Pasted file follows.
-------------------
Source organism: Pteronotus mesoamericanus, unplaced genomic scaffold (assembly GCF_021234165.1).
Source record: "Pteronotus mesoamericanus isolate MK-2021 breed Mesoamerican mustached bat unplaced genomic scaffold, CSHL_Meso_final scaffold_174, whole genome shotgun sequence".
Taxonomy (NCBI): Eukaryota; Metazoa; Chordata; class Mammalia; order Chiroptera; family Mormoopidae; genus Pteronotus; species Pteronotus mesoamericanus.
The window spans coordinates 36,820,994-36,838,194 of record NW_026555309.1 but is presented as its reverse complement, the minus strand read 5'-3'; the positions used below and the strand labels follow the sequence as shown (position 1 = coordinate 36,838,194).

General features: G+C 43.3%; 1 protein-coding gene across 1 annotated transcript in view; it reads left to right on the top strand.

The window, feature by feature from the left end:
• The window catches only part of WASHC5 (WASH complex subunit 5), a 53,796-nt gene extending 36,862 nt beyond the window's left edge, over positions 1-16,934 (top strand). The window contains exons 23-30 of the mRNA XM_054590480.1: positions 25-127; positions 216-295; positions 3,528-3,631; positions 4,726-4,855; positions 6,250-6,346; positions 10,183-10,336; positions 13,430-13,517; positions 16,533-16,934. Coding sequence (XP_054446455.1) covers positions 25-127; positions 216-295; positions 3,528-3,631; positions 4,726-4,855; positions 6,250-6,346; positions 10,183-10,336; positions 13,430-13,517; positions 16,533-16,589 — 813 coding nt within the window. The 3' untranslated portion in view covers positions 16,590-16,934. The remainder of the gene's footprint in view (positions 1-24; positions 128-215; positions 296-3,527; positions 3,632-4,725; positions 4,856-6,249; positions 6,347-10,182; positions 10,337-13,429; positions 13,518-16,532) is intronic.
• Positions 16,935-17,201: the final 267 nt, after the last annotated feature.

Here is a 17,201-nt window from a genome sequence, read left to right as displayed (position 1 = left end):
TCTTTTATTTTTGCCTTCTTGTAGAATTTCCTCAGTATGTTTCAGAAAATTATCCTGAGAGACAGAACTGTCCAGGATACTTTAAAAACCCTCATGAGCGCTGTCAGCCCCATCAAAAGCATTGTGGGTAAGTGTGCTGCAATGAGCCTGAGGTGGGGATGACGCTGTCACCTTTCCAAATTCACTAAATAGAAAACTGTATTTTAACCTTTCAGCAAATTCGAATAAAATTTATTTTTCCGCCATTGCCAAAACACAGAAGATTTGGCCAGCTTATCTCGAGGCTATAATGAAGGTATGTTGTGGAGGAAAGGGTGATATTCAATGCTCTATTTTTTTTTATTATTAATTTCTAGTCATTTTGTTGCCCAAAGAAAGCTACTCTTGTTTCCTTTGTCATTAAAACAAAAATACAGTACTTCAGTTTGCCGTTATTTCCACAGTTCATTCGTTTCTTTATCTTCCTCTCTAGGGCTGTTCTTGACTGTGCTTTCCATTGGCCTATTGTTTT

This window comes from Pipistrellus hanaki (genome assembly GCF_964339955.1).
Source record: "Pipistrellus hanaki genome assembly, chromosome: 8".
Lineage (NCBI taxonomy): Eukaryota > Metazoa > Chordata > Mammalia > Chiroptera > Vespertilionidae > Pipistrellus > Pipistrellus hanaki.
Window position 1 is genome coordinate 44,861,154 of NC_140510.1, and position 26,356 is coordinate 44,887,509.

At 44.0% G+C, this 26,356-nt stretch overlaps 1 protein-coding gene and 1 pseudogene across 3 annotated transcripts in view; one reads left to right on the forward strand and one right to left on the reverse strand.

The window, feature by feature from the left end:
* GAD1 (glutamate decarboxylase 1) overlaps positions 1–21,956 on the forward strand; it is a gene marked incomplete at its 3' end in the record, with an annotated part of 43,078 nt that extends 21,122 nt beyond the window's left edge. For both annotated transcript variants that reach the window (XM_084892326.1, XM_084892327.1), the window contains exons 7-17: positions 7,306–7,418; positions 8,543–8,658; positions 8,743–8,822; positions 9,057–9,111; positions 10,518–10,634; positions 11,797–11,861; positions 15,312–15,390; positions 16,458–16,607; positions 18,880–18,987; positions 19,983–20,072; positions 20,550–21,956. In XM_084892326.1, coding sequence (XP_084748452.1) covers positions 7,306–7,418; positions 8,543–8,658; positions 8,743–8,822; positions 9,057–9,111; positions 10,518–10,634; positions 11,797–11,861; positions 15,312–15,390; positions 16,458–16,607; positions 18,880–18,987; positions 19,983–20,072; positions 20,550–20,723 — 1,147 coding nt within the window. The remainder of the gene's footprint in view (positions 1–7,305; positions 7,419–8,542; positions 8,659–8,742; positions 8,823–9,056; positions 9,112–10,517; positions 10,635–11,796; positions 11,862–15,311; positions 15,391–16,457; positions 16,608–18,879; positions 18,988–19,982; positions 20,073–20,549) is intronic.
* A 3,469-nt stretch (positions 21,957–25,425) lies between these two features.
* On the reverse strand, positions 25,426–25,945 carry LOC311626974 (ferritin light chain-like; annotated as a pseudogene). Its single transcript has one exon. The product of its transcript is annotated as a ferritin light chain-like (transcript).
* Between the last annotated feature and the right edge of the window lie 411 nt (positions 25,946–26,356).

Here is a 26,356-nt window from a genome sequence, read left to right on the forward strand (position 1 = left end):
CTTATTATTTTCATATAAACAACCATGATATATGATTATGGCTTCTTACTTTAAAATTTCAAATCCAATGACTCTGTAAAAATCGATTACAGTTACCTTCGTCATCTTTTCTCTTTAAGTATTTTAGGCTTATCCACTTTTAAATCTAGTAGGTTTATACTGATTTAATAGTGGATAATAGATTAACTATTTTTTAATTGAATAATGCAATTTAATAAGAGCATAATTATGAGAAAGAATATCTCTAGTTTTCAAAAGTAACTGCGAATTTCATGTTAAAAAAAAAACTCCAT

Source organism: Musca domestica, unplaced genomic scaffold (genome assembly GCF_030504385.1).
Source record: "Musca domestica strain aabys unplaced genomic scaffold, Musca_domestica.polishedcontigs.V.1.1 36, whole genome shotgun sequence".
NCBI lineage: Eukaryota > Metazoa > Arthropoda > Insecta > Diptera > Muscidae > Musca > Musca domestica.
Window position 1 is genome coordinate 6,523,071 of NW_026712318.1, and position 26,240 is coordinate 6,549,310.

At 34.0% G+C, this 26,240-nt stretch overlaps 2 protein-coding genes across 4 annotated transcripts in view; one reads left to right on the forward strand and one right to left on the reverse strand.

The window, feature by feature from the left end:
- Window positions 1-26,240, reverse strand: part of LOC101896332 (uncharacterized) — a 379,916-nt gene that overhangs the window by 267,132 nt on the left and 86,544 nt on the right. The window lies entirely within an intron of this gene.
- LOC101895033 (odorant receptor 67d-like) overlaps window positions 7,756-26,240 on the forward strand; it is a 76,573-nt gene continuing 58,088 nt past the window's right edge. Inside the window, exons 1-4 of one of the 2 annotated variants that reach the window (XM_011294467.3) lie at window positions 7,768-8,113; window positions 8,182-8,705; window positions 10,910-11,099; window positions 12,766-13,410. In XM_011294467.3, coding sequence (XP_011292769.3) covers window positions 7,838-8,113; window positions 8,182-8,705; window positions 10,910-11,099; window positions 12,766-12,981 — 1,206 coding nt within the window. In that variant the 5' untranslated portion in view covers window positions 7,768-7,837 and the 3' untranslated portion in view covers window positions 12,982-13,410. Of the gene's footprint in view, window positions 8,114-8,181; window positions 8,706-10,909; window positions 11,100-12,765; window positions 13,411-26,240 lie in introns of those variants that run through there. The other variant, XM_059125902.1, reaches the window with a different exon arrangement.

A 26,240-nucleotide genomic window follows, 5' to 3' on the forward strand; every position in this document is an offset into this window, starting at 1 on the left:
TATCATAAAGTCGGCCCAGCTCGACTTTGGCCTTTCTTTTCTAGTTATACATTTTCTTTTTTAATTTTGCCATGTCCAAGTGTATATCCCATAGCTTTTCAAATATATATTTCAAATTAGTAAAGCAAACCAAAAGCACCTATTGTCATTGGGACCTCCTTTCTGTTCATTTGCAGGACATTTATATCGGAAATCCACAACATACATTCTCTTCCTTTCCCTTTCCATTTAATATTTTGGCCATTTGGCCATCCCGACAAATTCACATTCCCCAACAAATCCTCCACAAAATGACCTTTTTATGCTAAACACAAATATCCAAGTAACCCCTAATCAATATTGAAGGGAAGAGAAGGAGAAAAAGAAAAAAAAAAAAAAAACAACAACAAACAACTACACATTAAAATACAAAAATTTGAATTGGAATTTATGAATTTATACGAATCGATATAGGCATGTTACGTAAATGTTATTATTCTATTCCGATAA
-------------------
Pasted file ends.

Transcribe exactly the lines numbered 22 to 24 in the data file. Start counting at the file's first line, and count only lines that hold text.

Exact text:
CTTATTATTTTCATATAAACAACCATGATATATGATTATGGCTTCTTACTTTAAAATTTCAAATCCAATGACTCTGTAAAAATCGATTACAGTTACCTTCGTCATCTTTTCTCTTTAAGTATTTTAGGCTTATCCACTTTTAAATCTAGTAGGTTTATACTGATTTAATAGTGGATAATAGATTAACTATTTTTTAATTGAATAATGCAATTTAATAAGAGCATAATTATGAGAAAGAATATCTCTAGTTTTCAAAAGTAACTGCGAATTTCATGTTAAAAAAAAAACTCCAT

Source organism: Musca domestica, unplaced genomic scaffold (genome assembly GCF_030504385.1).
Source record: "Musca domestica strain aabys unplaced genomic scaffold, Musca_domestica.polishedcontigs.V.1.1 36, whole genome shotgun sequence".